1. Susie Kersavage

    I recently purchased Suncoat Girl peelable kids nail polish based on the good rating on EWG’s skin deep database. It has no smell, claims to be nontoxic and does not require nail polish remover. After foregoing the use of polish for years I think this is a pretty safe option. They also have more adult peelable colors. It does peel off of fingers pretty easily, so it doesn’t stay neat looking very long; but toes that get less friction stay painted and cute! Ingredients listed are: Water, Acrylic Copolymers, Mica, Iron Oxides,
    Titanium Dioxide, Carmine, Ferric Ferrocyanide, Chromium Oxide Green, Ultramarine Blue, Polyethylene Terephthalate (glitters). In writing out these ingredients, I am realizing there probably isn’t a truly nontoxic nail polish (ferroCYANIDE??). Perhaps Suncoat peelable is a less toxic choice. Thanks for your smart, well researched blog!

  2. Such an informative read…Just goes to show that with clever marketing we as the consumer are fooled easily if one does not dissect every ingredient, and who has time for that? Thank you Irina for all you do for us😊 You are a real sanity saver! Plesse could you add the Essence Nail Polish, especially their The Gel range, Essie, & Morgan Taylor? Looking forward to find out if there sre ANY safe brands at all?!πŸ€”

  3. Im going to try Ella & mila. They claim to be 7 free. I’d be very interested in your report. There are also polishes that claim to be 9 free.

  4. Great article – thank you for sharing your research. I sometimes go to nail salons and usually bring my own polish, but have in the past used their “five free” or “three free” polishes. The last salon used Zoya polish. I personally use Butter London polish. Would be interested to know your opinion on those polishes.

  5. Hi Irina, thanks for such a detailed break down!

    I’ve been trying to avoid OPI and use Essie instead. Some of Essie’s color choices are rated 5 on Think Dirty app (‘don’t sweater it’, ‘spin the bottle’, ‘bangle jungle’). I couldn’t find any OPI colors that are anything less than 9.
    Since there’s so much variance within one brand, where one essie color can be rated 5 and another one rated 9 … this makes it practically impossible to track … especially when you are at the salon, trying to pick a fun color!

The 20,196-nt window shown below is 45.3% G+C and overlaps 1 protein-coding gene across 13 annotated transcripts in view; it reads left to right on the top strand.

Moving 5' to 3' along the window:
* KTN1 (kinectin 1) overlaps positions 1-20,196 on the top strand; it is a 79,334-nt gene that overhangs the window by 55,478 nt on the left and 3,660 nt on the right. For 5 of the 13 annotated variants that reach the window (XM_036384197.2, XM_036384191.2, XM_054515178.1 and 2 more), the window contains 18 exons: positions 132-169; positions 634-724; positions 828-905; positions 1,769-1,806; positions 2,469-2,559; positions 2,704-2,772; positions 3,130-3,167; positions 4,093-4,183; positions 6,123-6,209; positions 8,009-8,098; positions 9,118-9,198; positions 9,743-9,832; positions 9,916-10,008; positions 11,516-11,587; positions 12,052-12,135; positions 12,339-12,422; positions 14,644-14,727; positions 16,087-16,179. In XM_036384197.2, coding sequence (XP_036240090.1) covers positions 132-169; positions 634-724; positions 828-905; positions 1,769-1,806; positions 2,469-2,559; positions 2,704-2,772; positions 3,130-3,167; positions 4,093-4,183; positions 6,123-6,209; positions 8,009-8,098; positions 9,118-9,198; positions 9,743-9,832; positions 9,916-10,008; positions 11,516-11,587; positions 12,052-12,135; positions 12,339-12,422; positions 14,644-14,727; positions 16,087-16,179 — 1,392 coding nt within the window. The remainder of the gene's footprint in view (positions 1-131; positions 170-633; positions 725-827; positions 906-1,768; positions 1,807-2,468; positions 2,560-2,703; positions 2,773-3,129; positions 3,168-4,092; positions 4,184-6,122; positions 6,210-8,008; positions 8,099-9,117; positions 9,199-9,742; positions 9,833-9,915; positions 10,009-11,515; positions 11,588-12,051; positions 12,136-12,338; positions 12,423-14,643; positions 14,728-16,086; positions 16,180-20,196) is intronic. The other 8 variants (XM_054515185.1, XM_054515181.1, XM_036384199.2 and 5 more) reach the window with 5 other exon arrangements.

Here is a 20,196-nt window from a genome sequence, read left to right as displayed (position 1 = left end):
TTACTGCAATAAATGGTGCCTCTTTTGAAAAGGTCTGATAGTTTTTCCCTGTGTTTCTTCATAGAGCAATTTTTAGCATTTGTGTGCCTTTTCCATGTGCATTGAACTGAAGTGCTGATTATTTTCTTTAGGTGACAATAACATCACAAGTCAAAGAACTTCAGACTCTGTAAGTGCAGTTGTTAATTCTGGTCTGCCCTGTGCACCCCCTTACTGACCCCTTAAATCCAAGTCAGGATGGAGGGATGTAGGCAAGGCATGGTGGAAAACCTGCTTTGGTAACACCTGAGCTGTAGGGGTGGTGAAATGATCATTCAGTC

I’ve also bought Pacifica and Zoya nail polishes. Don’t really like Pacifica (their base/top coat is awful), but I like Zoya .. and as far as I know, it’s on the safe side.

    What I’ve been wondering is that – does the nail polish you use really matter if there’s a base coat? I understand some of the nail polish can leach through the base coat, but generally, shouldn’t we be more concerned with the base coat?

    On your rating list, I’d love to see OPI, Essie and Zoya polishes.

    1. Hi, Natalia: It matters because the routes of exposure are not dermal but also inhalation. Thanks. ~Irina

  6. Hi Irina!

    I’ve been trying to limit my use of nail polishes, but with that said I’d love for you to look into some of these:
    -Butter London
    -RMS Beauty
    -Priti NYC
    -Deborah Lippman
    -100% Pure

  7. Hi Irina, can you add to review Mineral Fusion and Pacifica, as they claim to be 7 free..Thanks, Mina

  8. Hello Irina!

    You do a remarkable job and you are also beautiful! I need to try some of your skincare products you recommend. Nothing works for me as I try to look better, but keep aging rapidly!! My face is getting so wrinkled and turkey neck is starting!

    I bought a blue polish from Whole Foods. Soon, I will not be shopping there at all since Amazon bought them out. Can you imagine the products that will be in that store from all over the world stating USDA Organic, but will be fake!?

    Getting back to the polish, the brand is Pacifica. I hate that it has aluminum in it, but it did not have the strong smell and it is “7 free”. So true what one of your reader’s said that we do not have time to look up everything. I do not like 100% Pure. I see another reader mentioned that one. Such a horrible smell and the smell lasts. It also has aluminum. I do not believe there are any that are 100% truly safe. As women, we love our toe nails polished. Keep up the great work in helping us decide what to put in our bodies as well as non-toxic products to use. We clean with vinegar, purified water and essential oils. Our essential oils may not be 100% organic but we use them for cleaning everything. Vinegar and water for the floor. Tea tree and peppermint works well and many bugs and rodents do not like the smell.